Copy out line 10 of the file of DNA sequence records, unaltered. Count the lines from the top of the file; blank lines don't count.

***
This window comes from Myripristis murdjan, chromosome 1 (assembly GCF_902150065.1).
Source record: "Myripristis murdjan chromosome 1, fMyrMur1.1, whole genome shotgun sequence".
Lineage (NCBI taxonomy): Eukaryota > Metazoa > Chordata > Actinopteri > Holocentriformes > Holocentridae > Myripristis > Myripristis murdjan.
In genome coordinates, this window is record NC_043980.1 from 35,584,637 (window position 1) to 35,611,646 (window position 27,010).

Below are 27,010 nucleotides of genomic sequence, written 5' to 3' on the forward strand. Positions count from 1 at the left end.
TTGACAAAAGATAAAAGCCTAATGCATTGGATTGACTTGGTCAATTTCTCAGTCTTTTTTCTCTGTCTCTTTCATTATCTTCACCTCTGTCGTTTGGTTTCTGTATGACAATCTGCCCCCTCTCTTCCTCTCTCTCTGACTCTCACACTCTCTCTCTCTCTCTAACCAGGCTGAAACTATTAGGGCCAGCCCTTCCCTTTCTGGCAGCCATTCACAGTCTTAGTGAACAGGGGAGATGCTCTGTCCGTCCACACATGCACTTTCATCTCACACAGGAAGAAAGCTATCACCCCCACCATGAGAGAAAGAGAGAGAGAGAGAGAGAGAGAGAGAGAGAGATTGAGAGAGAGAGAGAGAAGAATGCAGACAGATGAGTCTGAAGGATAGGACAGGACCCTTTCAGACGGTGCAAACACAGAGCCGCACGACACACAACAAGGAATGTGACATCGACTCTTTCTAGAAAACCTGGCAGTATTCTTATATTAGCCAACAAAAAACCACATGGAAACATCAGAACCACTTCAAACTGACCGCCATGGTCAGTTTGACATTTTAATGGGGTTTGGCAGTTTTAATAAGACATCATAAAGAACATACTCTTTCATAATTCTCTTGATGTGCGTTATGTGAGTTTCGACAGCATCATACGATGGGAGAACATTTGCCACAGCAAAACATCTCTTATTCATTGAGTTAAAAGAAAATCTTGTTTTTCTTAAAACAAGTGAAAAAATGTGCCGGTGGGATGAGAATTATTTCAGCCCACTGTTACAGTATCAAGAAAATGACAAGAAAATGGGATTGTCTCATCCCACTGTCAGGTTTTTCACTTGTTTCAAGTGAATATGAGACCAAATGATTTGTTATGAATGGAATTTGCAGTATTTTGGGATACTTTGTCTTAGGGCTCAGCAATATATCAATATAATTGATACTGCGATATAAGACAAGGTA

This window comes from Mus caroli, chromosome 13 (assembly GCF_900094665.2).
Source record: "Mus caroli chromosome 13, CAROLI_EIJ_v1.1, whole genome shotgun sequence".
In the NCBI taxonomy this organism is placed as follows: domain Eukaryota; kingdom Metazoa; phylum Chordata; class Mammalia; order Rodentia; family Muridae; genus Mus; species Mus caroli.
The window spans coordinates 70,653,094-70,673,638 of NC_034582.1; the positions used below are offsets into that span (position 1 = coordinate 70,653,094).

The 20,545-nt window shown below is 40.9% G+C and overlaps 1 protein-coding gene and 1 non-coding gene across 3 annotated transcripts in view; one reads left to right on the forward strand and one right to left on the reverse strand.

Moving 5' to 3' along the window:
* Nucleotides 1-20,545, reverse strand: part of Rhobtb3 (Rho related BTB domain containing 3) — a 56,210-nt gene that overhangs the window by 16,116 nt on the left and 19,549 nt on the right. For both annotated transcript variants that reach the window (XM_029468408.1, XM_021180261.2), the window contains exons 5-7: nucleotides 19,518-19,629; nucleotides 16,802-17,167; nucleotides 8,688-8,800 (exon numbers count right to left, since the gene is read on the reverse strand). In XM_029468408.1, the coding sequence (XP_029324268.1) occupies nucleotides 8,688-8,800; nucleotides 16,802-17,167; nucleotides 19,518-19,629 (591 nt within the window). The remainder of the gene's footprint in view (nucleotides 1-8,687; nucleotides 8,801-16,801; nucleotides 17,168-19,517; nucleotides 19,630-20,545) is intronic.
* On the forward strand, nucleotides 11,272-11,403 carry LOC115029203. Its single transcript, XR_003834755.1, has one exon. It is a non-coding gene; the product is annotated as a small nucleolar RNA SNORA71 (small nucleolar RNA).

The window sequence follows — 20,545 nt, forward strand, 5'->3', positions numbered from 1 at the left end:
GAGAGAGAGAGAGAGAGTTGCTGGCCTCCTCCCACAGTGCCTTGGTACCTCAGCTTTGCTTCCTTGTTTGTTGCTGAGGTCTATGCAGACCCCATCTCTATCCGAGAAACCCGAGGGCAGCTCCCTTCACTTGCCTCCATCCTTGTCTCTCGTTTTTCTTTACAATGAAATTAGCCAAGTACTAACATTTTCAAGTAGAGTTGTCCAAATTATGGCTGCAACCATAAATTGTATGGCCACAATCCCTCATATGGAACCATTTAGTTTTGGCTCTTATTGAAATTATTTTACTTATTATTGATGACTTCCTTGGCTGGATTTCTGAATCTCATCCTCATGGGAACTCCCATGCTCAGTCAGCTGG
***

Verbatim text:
The window spans coordinates 70,653,094-70,673,638 of NC_034582.1; the positions used below are offsets into that span (position 1 = coordinate 70,653,094).